Cupcakes are the cheerleaders of the dessert world, standing coyly on the side of the pastry case looking cute, perky and, above all, girlie. When bakeries started selling them for $3 apiece, people laughed — then they lined up to buy. Even with the economy softer than a marshmallow center, this gentrified comfort food's popularity shows no signs of abating. Nothing capitalizes on cupcake mania better than L.A.'s 3rd annual Nesquik Cupcake Challenge. This Sunday, the sold-out event will pit dozens of bakeries and caterers against each other in a ferocious contest to determine L.A.'s uber-cupcake. Wear your buffet pants.

Last year I covered the Cupcake Challenge as an impartial reporter and observer, forcing myself to sample every single cupcake in the name of journalistic excellence. Sound easy? It's like living in the darkside of a pharmaceutical ad. Sweating, shaking, nausea, temporary loss of vision, weakness in the extremities, an intense sugar rush.

This year, I'm judging the Cupcake Challenge, and with 22 bakeries offering 40 cupcakes (up from 17 bakeries offering 34 cupcakes last year), I'm bringing my A-game — as well as a thermos of coffee, a jug of milk and plenty of roughage. I've been training for the past three months, doing daily 20-minute AMCAP (As Many Cupcakes As Possible) workouts.

Hot new flavors include Sunday Mimosa, Sticky Toffee Pudding, Bananas Foster, Lucky Charm, Amaretto Sour, Irish Car Bomb and (it was only a matter of time) Maple Bacon.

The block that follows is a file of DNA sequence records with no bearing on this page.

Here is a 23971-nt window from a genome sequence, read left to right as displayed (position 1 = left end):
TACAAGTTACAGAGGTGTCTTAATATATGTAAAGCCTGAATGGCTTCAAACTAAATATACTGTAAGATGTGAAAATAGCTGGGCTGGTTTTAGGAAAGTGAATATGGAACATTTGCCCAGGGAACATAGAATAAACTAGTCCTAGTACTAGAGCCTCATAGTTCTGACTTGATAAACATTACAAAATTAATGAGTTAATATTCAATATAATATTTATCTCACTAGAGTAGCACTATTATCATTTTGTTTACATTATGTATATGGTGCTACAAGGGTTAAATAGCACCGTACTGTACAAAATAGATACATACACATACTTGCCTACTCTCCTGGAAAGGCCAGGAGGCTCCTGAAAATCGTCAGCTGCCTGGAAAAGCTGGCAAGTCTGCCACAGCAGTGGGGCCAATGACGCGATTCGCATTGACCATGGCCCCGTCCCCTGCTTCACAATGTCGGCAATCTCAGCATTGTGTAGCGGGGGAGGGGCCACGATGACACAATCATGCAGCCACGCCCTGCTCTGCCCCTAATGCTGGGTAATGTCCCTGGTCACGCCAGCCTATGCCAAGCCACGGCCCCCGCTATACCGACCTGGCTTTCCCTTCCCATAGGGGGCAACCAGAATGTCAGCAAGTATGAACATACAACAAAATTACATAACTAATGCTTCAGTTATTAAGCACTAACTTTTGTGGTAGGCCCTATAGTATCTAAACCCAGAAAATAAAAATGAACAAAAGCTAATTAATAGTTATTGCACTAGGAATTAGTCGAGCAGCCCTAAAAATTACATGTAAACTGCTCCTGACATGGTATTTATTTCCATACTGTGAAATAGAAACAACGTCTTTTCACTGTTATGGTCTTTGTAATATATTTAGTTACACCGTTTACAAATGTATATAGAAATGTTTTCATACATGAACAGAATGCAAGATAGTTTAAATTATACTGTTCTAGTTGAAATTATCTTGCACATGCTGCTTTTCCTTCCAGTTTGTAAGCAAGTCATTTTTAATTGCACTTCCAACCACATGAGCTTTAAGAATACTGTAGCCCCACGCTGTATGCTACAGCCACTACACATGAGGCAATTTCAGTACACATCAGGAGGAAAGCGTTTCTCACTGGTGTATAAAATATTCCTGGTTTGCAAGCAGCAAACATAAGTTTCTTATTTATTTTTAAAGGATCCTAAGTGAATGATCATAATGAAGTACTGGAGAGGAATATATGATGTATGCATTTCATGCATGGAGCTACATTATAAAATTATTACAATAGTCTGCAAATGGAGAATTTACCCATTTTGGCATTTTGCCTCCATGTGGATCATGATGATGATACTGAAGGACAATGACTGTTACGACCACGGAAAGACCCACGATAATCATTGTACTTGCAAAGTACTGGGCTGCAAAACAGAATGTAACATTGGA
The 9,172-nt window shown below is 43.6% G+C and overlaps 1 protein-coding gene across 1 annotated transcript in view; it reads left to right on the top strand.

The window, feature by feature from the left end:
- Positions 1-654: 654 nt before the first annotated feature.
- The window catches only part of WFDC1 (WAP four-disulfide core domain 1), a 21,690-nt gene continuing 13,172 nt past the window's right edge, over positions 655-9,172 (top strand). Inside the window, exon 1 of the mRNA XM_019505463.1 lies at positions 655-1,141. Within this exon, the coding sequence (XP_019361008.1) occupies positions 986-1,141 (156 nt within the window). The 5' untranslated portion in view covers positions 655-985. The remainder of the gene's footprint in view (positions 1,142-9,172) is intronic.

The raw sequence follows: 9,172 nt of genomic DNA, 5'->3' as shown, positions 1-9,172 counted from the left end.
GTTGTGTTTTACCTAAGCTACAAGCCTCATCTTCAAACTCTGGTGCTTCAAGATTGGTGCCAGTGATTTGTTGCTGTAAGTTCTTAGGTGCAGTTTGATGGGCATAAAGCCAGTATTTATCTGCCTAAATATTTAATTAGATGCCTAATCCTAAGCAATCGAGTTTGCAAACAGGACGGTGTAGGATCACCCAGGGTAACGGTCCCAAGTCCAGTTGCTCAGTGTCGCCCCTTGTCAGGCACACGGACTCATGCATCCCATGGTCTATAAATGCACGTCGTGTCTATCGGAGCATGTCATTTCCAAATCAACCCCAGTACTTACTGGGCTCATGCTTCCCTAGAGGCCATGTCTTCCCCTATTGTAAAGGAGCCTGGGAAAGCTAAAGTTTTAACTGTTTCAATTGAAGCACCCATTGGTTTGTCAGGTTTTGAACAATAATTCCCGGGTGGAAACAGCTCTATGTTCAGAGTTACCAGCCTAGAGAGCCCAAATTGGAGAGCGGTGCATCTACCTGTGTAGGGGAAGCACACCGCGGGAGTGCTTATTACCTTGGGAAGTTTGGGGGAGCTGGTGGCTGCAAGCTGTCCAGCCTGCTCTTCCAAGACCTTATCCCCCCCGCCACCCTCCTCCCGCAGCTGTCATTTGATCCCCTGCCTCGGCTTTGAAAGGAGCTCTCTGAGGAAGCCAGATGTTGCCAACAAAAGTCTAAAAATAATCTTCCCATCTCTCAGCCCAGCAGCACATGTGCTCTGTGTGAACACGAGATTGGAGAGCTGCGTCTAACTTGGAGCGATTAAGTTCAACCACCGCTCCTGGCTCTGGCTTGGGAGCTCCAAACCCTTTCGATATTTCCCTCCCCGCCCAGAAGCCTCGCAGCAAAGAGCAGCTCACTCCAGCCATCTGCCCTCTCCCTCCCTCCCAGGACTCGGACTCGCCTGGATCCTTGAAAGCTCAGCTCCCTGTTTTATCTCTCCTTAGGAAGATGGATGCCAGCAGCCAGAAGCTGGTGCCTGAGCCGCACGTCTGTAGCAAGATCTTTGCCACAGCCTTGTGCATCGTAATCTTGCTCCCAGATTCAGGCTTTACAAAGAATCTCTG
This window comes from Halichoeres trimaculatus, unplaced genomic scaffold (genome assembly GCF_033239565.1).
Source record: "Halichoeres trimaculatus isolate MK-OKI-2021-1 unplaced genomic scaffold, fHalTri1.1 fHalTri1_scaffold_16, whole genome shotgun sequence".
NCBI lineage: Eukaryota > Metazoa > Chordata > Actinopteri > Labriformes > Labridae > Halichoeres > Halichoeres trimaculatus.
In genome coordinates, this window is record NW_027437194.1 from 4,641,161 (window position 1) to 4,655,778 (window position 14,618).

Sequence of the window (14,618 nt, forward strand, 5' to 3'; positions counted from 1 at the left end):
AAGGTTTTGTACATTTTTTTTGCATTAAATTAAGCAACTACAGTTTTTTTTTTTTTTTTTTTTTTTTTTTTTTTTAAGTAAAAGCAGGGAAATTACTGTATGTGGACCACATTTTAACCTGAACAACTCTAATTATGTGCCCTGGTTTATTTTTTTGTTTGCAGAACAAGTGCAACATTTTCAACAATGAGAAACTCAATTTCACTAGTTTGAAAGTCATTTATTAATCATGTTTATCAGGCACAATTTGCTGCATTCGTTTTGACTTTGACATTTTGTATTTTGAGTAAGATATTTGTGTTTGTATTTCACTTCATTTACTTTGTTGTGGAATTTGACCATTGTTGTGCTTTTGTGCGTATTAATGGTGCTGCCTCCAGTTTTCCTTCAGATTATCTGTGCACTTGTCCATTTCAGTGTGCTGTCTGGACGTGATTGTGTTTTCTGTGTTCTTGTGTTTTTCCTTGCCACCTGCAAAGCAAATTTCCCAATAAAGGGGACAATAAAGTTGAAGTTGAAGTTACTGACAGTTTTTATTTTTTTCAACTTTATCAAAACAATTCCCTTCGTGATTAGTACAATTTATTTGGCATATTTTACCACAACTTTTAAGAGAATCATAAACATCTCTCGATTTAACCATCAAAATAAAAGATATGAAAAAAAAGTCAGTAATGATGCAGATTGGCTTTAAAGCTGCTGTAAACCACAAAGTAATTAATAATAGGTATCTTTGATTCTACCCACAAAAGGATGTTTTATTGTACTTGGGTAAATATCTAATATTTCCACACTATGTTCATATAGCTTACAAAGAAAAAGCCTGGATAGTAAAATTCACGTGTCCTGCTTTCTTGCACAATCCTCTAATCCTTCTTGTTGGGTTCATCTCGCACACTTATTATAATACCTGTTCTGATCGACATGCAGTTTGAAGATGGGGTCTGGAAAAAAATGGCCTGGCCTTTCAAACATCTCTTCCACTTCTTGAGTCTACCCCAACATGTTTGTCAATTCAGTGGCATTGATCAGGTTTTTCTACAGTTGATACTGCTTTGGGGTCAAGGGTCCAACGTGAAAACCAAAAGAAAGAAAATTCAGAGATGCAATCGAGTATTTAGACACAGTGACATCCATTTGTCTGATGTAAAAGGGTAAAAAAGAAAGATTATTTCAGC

“Creativity will go a long way in this event,” says contest organizer Dan Silberstein. “It's one thing if you taste five red velvet cupcakes, but something original will stand out.”

As frilly and frothy as cupcakes are, judging them isn't a responsibility I take lightly. The egalitarian nature of the Cupcake Challenge means that anyone who buys a ticket can vote for their favorite cupcake in three categories: Traditional, Original and Overall. Your vote counts just as much as mine. Here's what I look for:

1. Flavor: Does the entire cupcake resonate with its stated flavor?

2. Originality: Well-executed creativity earns major points.

3. Texture & Moistness: Not too firm or too crumbly. Not too dry but definitely not sticky as though it's been saturated in oil after coming out of the oven.

4. Frosting: Does the frosting have a distinct flavor or is it merely a bland gob of sweetness? Does that flavor complement the cake? Is the frosting-to-cake ratio appropriate?

One final, crucial piece of advice from Silberstein: “Don't eat [all of] your first couple of cupcakes. Just take a bite of each. If you eat the whole cupcake, you won't be able to eat anymore.”

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